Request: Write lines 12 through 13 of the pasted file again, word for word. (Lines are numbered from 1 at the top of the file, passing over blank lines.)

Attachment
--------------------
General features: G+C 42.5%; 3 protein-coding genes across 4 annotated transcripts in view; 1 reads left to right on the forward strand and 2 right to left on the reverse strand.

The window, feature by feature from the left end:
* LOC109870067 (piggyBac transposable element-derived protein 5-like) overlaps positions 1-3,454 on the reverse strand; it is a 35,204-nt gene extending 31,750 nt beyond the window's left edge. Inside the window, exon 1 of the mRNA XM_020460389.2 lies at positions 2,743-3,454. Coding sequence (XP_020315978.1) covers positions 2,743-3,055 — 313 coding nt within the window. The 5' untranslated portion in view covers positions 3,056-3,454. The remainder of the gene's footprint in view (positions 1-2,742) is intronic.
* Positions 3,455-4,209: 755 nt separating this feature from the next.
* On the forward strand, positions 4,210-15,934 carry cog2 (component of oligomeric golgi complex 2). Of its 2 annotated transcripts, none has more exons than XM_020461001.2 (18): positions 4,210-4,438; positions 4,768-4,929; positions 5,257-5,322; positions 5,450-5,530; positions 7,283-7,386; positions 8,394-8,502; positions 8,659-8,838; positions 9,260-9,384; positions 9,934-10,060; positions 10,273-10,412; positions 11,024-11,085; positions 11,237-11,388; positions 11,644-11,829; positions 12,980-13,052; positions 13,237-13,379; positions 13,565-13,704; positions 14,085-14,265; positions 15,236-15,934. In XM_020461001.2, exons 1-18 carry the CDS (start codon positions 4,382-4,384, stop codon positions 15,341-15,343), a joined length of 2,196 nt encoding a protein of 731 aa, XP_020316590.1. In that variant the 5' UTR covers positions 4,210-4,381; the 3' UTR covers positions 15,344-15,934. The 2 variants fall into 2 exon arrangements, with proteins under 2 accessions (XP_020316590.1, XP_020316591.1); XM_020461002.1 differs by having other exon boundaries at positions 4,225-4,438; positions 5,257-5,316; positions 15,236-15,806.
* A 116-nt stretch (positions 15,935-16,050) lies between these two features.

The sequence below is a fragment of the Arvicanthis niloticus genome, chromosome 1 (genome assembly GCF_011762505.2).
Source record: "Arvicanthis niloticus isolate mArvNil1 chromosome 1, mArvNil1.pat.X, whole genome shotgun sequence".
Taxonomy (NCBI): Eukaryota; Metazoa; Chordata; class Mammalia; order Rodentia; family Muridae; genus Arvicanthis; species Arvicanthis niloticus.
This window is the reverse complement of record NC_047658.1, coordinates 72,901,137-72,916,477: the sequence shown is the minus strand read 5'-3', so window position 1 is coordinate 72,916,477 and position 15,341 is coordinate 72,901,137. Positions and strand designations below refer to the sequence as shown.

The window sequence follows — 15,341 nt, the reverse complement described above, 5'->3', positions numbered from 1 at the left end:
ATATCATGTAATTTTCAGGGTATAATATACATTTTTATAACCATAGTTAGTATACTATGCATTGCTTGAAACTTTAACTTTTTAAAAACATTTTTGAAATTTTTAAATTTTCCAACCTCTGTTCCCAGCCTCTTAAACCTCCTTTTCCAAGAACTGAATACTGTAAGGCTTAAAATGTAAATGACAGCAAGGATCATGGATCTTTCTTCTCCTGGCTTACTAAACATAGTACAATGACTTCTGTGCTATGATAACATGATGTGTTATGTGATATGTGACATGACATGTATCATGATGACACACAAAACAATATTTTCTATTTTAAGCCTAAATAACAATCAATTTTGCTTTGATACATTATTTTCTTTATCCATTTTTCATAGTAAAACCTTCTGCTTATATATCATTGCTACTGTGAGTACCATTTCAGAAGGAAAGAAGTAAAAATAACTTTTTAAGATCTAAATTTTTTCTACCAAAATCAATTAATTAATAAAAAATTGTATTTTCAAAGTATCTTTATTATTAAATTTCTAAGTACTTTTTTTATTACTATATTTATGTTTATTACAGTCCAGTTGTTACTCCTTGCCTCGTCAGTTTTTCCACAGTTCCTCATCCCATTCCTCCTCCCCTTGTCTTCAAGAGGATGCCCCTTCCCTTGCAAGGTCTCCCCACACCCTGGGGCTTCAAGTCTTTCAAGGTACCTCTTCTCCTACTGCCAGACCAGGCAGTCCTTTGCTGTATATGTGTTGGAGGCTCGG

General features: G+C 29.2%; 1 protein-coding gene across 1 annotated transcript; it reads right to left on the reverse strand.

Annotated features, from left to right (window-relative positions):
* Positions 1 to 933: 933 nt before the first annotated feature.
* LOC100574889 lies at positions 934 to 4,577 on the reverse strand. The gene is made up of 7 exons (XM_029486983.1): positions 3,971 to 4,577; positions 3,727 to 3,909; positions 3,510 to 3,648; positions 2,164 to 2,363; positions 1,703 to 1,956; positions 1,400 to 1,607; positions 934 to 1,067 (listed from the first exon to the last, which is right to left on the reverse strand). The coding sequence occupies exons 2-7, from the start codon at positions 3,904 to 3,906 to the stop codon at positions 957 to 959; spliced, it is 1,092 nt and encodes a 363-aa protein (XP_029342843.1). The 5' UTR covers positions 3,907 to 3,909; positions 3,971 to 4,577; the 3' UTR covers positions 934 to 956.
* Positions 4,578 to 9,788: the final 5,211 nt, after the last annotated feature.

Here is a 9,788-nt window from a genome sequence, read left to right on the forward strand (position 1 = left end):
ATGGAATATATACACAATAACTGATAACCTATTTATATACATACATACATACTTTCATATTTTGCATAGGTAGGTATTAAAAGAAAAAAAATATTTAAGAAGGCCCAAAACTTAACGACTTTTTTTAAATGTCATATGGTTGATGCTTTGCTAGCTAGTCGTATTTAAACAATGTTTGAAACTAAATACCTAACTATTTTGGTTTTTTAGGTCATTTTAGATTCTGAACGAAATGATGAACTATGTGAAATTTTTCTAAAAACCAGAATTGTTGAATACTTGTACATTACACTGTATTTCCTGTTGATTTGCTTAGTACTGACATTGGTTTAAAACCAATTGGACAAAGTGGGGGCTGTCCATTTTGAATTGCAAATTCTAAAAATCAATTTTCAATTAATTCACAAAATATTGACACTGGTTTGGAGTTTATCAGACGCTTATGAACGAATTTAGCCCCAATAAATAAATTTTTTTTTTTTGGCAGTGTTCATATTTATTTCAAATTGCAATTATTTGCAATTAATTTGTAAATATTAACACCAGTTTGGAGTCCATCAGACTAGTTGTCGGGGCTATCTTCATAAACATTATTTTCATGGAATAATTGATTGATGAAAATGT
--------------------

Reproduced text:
ATATCATGTAATTTTCAGGGTATAATATACATTTTTATAACCATAGTTAGTATACTATGCATTGCTTGAAACTTTAACTTTTTAAAAACATTTTTGAAATTTTTAAATTTTCCAACCTCTGTTCCCAGCCTCTTAAACCTCCTTTTCCAAGAACTGAATACTGTAAGGCTTAAAATGTAAATGACAGCAAGGATCATGGATCTTTCTTCTCCTGGCTTACTAAACATAGTACAATGACTTCTGTGCTATGATAACATGATGTGTTATGTGATATGTGACATGACATGTATCATGATGACACACAAAACAATATTTTCTATTTTAAGCCTAAATAACAATCAATTTTGCTTTGATACATTATTTTCTTTATCCATTTTTCATAGTAAAACCTTCTGCTTATATATCATTGCTACTGTGAGTACCATTTCAGAAGGAAAGAAGTAAAAATAACTTTTTAAGATCTAAATTTTTTCTACCAAAATCAATTAATTAATAAAAAATTGTATTTTCAAAGTATCTTTATTATTAAATTTCTAAGTACTTTTTTTATTACTATATTTATGTTTATTACAGTCCAGTTGTTACTCCTTGCCTCGTCAGTTTTTCCACAGTTCCTCATCCCATTCCTCCTCCCCTTGTCTTCAAGAGGATGCCCCTTCCCTTGCAAGGTCTCCCCACACCCTGGGGCTTCAAGTCTTTCAAGGTACCTCTTCTCCTACTGCCAGACCAGGCAGTCCTTTGCTGTATATGTGTTGGAGGCTCGG

General features: G+C 29.2%; 1 protein-coding gene across 1 annotated transcript; it reads right to left on the reverse strand.